Our Prime Minister can seem like an accidental politician. Speaking publicly, he comes across as earnestly wooden, and when he addressed the nation on September 21, the eve of the autumnal equinox, you often felt the teleprompter was scrolling up faster than Manmohan Singh could enunciate. But speak he did, and many of us listened. A nation's leader speaks directly to its people in times of crisis. Does 5.5 per cent growth in gross domestic product qualify as a crisis? Not yet, if you think of how much enterprise and economic activity is taking place despite political hubris and administrative ennui - and at Business Today we persevere in bringing that indomitable India to you. But when you think of the turbo-charged high growth years between 2003 and 2008, you have to wonder if we Indians have a special talent for shooting ourselves in our feet. If pent-up momentum were anything to go by, India's economy ought to have been buzzing along effortlessly at high single digits or even double digits after it was cut loose from the ball and chain of heavy control 21 years ago. Things did not happen that way, of course, which is why we are staring down the barrel of a credit-rating downgrade, foreign investors say India is one of the most difficult places on the planet to do business in, and the I is about to fall out of BRIC. So when Dr Singh said "Money does not grow on trees" and defended the (very modest) trimming of subsidies on diesel and cooking gas and the (very timid) loosening of foreigninvestment rules in retail and aviation, I asked myself: how many men have the opportunity to reshape the wallets of one-fifth of humanity not once, but twice, in two decades? What better way to measure where we have travelled than to reread Manmohan's "There is no time to lose" speech of July 24, 1991?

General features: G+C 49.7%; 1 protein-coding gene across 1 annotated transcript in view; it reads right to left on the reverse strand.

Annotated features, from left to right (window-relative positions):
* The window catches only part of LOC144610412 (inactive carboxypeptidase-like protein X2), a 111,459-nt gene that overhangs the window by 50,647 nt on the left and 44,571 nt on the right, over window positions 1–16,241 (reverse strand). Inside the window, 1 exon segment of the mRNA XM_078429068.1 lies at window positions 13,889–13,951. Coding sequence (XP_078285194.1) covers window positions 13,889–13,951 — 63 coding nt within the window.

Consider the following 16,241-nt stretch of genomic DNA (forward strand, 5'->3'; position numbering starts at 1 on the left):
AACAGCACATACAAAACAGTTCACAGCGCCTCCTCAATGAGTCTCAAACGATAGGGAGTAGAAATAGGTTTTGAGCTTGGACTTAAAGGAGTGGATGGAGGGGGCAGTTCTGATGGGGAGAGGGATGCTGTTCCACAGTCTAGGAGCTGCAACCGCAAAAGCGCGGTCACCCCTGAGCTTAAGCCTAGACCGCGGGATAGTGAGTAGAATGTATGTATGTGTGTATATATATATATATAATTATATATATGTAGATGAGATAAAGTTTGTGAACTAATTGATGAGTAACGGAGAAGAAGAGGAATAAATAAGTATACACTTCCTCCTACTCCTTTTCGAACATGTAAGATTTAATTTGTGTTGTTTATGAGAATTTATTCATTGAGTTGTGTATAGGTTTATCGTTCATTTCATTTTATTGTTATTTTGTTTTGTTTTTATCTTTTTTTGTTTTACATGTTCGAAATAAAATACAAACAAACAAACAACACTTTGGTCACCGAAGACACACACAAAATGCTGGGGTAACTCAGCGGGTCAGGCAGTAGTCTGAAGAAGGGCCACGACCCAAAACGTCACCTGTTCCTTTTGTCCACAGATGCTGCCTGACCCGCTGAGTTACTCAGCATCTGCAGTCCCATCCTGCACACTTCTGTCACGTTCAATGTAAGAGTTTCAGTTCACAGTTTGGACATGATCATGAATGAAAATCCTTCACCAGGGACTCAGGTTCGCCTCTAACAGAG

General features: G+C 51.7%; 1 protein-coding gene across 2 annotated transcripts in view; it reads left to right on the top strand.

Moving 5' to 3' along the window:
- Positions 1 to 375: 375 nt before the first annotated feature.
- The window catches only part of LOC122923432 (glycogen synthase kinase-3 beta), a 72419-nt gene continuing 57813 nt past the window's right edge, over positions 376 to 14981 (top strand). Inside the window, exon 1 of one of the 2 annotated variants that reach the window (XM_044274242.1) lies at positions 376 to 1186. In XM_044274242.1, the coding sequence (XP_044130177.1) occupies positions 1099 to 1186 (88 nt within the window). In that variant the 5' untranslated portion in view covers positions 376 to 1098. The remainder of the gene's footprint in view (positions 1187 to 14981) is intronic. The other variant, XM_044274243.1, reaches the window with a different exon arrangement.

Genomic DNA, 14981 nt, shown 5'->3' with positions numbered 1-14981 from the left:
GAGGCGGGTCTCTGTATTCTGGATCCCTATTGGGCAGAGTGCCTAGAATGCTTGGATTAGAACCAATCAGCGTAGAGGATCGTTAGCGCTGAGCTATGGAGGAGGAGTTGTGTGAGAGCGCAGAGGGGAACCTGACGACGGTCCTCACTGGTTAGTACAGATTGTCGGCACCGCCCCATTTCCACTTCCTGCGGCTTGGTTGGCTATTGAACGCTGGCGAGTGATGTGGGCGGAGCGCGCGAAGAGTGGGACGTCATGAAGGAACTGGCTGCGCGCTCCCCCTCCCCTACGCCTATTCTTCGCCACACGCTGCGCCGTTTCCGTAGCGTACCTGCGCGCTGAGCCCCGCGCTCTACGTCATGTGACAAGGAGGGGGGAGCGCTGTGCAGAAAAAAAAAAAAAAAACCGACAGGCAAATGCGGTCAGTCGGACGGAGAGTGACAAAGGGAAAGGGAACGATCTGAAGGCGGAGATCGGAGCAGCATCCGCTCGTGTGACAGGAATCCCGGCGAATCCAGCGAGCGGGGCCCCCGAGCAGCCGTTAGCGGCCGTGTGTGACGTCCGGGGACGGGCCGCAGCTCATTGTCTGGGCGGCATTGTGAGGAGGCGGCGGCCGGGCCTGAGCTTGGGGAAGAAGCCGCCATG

"The origins of the problem are directly traceable to large and persistent macroeconomic imbalances and the low productivity of investment, in particular the poor rates of return on past investments," he told Parliament that day. "There has been an unsustainable increase in Government expenditure. Budgetary subsidies, with questionable social and economic impact, have been allowed to grow to an alarming extent." Ring a bell?
We held this issue of BT open extraordinarily long to take in all the drama of that week, and Senior Editor Sanjiv Shankaran led a team of five writers to cut through the thickets of political verbosity and make economic sense of what happened - and more importantly, what still so badly needs to happen. Make no mistake -what we have is window-dressing. The shelves are still very poorly stocked.
This special issue of the magazine also showcases one of our annual signature events - the Most Powerful Women in Indian Business awards. For nine years now, BT has paid tribute to the best and brightest of women leaders in corporate boardrooms - and we dare say, discovered many new stars in this firmament. Last year, we launched our MPW Hall of Fame with six first movers. This year four more consistent honorees step into this elite league - Kalpana Morparia, Preetha Reddy, Zia Mody and Shobhana Bhartia. The four of them tell us in their own words what their breakthrough moments were. In addition, there are 25 A-listers and you can read about all of them.
Anil Agarwal personifies the buccaneering spirit of enterprise, and he has set single-mindedly about his ambition of being one of the world's biggest resource monarchs, extracting bauxite, iron ore, zinc, silver, copper and oil and gas from India and Africa. His Vedanta Resources is the only company with Indian roots on the FTSE-100 index, and his family controls about 57 per cent of the $14-billion empire. His move to create a new umbrella operational company, Sesa Sterlite, has run into flak, and he faces a huge array of environmental, regulatory, and policy hurdles. Senior Editor Suman Layak, who spent months working on the story, and Senior Editor N. Madhavan paint a riveting portrait of the Bihari billionaire.